The IMM-ETG is of the view that for empirical FMT using Faecal Microbiota prepared under hospital pharmacy exemption, it is generally acceptable that there is limited quality control of the final product against specific release criteria or analysis of the final composition for comparison with initial donor microbiota. These are key differences between products prepared industrially by a method involving a standardised and reproducible industrial process. Furthermore by definition, these hospital pharmacy-prepared products can only be on a small scale for individual patients and are not allowed to be commercialised.

Intestinal Microbiome Medicinal Product (IMMP)

The IMM-ETG position is that intestinal microbiome whole ecosystem-derived products that are prepared outside the hospital pharmacy exemption should be regulated as a medicinal product following industry standards and controlled in such a way that a product of consistent batch-to-batch quality is available to patients. Individual intestinal microbiome whole ecosystem derived-products need to be classified as particular types of medicinal products.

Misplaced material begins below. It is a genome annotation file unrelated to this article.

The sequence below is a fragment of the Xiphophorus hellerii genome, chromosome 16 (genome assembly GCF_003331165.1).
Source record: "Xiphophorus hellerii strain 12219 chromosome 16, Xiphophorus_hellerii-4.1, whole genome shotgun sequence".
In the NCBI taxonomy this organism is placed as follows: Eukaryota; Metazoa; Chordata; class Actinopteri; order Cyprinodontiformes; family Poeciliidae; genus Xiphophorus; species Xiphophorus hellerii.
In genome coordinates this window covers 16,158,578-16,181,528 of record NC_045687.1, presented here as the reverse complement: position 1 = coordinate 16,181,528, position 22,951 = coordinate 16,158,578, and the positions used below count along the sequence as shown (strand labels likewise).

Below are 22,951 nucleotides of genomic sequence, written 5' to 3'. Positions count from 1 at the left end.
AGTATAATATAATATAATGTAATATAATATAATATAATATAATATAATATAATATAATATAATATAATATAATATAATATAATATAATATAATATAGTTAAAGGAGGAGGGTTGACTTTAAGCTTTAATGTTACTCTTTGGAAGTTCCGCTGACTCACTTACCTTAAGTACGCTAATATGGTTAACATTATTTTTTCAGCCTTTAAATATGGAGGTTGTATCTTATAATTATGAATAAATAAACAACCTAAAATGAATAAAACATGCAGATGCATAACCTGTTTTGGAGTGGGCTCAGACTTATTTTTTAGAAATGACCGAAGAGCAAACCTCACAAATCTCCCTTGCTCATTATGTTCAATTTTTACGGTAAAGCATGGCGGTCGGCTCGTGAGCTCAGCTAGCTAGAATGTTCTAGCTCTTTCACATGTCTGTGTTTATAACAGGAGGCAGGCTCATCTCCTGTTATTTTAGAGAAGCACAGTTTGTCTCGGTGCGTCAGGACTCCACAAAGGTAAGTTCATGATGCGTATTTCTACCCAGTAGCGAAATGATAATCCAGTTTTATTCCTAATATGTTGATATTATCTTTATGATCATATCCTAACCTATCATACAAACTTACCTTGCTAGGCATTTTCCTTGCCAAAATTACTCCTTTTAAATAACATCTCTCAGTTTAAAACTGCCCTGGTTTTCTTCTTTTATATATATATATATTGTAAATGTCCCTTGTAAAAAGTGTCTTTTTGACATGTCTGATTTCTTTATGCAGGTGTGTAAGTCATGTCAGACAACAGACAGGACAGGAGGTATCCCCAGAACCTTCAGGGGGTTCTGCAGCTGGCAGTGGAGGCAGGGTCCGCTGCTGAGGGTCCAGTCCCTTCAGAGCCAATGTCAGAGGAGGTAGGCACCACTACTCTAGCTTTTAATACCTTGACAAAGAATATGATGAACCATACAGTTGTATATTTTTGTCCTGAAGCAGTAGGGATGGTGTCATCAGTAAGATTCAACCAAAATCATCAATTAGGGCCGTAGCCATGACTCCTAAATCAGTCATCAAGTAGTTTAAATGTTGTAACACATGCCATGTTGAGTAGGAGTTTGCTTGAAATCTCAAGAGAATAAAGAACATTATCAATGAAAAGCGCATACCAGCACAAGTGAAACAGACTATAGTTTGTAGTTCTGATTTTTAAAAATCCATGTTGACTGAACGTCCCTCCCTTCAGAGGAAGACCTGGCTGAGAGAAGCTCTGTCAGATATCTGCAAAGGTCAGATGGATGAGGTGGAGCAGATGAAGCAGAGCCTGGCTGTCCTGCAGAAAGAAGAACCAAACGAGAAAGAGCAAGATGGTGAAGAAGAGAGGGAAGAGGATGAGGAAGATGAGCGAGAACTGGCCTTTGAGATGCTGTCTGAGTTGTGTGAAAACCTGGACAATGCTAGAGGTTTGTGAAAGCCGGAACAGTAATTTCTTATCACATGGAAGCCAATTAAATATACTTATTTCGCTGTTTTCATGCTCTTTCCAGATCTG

The IMM-ETG proposes that products defined as intestinal microbiome whole ecosystem-derived (collected from an appropriately screened single donor, pool of donors or from the recipient themselves) are medicinal products, in so far as they are intended to ‘treat or prevent disease in human beings’[7] and are to be regulated according to Directive 2001/83/EC across all EU Member States, as long as they are ‘intended to be placed on the market in Member States and either prepared industrially or manufactured by a method involving an industrial process’[8].